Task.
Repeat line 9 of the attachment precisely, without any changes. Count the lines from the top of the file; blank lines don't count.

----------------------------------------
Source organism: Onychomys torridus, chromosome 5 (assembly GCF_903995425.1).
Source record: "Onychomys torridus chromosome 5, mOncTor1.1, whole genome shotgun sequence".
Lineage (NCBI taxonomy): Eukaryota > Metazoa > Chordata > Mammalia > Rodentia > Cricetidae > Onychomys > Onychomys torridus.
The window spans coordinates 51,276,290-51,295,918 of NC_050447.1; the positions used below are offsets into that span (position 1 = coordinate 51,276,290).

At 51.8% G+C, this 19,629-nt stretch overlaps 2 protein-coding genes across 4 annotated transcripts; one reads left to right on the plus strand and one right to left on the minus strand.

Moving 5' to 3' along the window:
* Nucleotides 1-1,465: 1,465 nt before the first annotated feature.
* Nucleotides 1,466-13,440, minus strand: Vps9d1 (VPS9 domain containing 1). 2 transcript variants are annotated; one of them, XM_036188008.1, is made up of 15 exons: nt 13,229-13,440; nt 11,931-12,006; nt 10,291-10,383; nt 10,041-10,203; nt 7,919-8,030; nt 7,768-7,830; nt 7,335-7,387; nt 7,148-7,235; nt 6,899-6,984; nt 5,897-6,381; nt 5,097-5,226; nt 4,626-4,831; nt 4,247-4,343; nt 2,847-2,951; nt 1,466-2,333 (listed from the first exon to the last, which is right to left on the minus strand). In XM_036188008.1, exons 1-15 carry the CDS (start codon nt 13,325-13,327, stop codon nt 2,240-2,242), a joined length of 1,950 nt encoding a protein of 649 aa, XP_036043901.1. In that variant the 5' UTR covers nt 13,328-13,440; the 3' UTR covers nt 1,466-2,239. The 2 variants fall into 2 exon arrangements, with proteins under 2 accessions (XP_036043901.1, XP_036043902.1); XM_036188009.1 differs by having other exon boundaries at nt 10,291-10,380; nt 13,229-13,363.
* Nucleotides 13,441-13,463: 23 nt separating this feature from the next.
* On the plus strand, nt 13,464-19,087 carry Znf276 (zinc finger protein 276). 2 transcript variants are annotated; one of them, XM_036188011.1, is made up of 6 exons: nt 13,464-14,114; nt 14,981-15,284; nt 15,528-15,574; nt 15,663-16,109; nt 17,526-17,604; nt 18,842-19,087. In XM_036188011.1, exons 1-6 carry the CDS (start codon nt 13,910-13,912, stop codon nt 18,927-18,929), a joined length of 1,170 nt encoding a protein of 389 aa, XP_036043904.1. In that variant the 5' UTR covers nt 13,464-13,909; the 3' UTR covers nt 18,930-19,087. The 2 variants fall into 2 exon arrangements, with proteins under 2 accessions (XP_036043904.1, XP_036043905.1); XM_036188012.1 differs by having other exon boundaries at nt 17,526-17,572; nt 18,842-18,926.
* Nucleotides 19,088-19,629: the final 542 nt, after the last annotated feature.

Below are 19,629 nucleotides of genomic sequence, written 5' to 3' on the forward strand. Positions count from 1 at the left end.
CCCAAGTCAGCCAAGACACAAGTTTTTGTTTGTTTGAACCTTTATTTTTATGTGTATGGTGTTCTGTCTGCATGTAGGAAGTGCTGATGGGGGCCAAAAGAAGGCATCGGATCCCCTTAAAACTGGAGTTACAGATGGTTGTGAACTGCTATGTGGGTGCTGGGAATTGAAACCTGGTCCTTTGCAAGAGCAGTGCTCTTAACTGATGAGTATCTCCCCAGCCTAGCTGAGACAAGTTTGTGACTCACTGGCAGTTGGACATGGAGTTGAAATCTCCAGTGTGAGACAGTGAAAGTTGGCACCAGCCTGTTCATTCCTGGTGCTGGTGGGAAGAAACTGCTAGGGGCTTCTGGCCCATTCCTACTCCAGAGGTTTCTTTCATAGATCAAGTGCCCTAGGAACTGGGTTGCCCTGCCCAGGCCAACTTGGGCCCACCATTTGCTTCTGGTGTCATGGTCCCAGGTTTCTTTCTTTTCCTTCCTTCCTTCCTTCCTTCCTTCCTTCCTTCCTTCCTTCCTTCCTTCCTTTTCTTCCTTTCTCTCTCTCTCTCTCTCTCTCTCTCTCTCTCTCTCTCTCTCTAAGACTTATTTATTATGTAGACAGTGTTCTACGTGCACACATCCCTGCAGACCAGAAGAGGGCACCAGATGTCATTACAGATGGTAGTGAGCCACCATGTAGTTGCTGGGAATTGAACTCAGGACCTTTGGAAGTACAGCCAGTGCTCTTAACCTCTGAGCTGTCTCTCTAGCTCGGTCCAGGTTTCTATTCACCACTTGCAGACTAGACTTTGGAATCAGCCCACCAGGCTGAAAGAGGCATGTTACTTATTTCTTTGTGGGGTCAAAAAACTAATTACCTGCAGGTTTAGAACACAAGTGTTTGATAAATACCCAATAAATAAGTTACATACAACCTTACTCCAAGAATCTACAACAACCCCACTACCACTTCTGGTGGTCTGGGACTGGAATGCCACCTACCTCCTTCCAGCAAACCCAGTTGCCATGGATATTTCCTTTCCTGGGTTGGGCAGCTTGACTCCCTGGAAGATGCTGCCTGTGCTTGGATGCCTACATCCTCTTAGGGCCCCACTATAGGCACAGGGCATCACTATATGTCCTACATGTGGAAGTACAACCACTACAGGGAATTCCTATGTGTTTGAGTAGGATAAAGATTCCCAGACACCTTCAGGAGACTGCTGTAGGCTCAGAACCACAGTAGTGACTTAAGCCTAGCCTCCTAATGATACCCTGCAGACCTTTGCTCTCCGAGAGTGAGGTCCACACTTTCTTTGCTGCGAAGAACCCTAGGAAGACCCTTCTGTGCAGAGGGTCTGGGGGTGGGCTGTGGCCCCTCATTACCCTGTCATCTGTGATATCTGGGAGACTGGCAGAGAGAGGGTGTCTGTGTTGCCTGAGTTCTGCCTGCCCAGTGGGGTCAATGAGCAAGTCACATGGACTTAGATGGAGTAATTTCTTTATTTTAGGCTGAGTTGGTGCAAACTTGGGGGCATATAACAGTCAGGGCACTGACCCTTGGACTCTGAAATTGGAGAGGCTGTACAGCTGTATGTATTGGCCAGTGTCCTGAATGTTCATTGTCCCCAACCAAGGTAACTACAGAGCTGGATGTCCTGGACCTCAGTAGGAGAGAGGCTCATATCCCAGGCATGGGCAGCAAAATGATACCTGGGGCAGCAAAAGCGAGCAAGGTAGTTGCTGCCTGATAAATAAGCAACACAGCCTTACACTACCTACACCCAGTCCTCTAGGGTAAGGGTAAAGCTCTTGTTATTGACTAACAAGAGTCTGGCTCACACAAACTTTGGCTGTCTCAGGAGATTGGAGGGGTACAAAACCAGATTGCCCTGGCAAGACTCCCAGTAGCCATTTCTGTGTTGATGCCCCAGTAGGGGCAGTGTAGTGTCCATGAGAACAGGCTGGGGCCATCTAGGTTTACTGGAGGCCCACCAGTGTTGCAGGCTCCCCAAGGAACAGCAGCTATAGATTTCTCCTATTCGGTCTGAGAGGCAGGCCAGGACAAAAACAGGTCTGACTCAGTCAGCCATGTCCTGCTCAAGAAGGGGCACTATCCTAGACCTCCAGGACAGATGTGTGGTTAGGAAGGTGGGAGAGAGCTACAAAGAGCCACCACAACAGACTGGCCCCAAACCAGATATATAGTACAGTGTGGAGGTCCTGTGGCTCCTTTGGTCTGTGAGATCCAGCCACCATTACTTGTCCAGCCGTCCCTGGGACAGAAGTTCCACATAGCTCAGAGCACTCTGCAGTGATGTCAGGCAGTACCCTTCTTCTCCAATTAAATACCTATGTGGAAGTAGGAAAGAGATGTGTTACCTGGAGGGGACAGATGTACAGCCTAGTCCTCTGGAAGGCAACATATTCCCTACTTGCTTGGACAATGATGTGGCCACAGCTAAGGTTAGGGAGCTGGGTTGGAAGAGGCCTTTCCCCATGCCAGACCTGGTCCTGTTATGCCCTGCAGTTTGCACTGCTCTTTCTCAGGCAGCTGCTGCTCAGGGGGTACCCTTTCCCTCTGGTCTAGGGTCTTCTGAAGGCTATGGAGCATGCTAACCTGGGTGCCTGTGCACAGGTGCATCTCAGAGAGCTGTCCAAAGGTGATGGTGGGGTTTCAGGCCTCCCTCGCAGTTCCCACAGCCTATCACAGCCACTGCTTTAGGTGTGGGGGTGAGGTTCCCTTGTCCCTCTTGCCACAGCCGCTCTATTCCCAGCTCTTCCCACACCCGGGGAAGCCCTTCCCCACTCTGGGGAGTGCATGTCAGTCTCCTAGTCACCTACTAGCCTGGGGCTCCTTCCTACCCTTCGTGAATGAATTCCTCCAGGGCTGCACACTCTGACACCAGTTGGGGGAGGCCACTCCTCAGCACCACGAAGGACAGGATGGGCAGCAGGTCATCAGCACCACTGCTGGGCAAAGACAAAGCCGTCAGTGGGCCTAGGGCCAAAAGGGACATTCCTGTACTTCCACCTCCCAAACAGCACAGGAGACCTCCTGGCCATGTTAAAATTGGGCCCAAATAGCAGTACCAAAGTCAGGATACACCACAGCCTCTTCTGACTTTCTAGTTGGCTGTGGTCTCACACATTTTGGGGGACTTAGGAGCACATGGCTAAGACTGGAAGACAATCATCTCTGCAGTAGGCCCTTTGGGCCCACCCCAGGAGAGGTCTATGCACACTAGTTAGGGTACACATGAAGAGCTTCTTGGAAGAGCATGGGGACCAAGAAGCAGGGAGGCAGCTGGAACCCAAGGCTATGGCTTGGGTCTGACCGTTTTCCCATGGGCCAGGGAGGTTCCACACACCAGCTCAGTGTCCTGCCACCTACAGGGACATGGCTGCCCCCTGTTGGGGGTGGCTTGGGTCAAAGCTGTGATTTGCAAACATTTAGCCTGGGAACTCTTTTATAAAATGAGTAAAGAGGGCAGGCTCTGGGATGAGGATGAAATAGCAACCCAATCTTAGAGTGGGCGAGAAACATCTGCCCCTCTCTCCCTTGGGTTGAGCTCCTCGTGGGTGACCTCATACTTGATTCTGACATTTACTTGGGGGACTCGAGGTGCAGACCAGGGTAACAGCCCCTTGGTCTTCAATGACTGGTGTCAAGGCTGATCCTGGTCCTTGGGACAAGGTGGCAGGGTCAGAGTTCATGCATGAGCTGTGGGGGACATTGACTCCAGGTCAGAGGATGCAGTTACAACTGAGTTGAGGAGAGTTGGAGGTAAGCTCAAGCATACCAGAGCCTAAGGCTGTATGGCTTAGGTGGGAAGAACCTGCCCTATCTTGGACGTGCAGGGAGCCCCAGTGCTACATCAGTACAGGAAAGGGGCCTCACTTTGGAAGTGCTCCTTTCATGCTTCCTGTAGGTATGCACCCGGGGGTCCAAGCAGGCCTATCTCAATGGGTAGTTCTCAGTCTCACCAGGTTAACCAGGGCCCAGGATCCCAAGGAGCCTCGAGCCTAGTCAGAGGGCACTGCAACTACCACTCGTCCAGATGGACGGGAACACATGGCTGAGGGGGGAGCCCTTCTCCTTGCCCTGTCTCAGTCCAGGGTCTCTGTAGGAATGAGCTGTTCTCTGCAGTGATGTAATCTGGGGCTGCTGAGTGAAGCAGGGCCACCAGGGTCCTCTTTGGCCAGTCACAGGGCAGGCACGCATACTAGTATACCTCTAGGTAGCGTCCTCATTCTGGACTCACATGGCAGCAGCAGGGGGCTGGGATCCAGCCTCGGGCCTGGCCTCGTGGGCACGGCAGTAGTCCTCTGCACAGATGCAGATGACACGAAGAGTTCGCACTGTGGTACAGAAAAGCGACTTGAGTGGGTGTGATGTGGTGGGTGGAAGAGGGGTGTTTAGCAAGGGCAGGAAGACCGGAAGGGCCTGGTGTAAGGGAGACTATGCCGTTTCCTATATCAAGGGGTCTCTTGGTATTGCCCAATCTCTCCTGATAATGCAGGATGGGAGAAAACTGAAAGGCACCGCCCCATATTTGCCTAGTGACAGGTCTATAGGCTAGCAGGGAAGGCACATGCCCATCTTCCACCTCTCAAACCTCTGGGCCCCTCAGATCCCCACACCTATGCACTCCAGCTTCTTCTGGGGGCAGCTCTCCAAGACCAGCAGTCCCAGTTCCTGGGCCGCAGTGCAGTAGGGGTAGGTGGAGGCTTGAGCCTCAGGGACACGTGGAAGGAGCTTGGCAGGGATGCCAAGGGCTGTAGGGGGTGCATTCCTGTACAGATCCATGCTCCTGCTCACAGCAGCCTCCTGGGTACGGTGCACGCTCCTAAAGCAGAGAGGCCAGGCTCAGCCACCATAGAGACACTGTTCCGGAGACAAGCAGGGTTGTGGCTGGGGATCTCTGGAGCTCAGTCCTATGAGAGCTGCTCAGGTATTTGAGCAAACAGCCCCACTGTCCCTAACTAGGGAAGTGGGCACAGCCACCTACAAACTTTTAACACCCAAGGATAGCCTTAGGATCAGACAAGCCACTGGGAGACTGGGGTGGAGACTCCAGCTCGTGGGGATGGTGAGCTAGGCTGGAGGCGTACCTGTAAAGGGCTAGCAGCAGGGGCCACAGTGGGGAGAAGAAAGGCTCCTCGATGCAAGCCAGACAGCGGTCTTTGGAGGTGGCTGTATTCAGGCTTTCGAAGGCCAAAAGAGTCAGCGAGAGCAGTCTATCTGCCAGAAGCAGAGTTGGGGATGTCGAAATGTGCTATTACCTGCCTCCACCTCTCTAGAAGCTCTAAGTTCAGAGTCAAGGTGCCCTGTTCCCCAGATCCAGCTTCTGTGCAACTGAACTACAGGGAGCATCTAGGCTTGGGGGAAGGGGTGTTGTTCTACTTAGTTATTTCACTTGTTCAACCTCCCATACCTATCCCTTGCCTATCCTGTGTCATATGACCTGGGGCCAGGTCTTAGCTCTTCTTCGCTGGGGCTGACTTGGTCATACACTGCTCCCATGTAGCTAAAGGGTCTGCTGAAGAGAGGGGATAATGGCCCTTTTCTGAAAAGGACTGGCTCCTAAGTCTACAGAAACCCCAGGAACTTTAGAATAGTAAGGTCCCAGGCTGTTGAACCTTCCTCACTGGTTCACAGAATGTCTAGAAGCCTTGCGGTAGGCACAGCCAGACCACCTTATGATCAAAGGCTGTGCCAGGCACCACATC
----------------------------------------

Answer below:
* Nucleotides 13,441-13,463: 23 nt separating this feature from the next.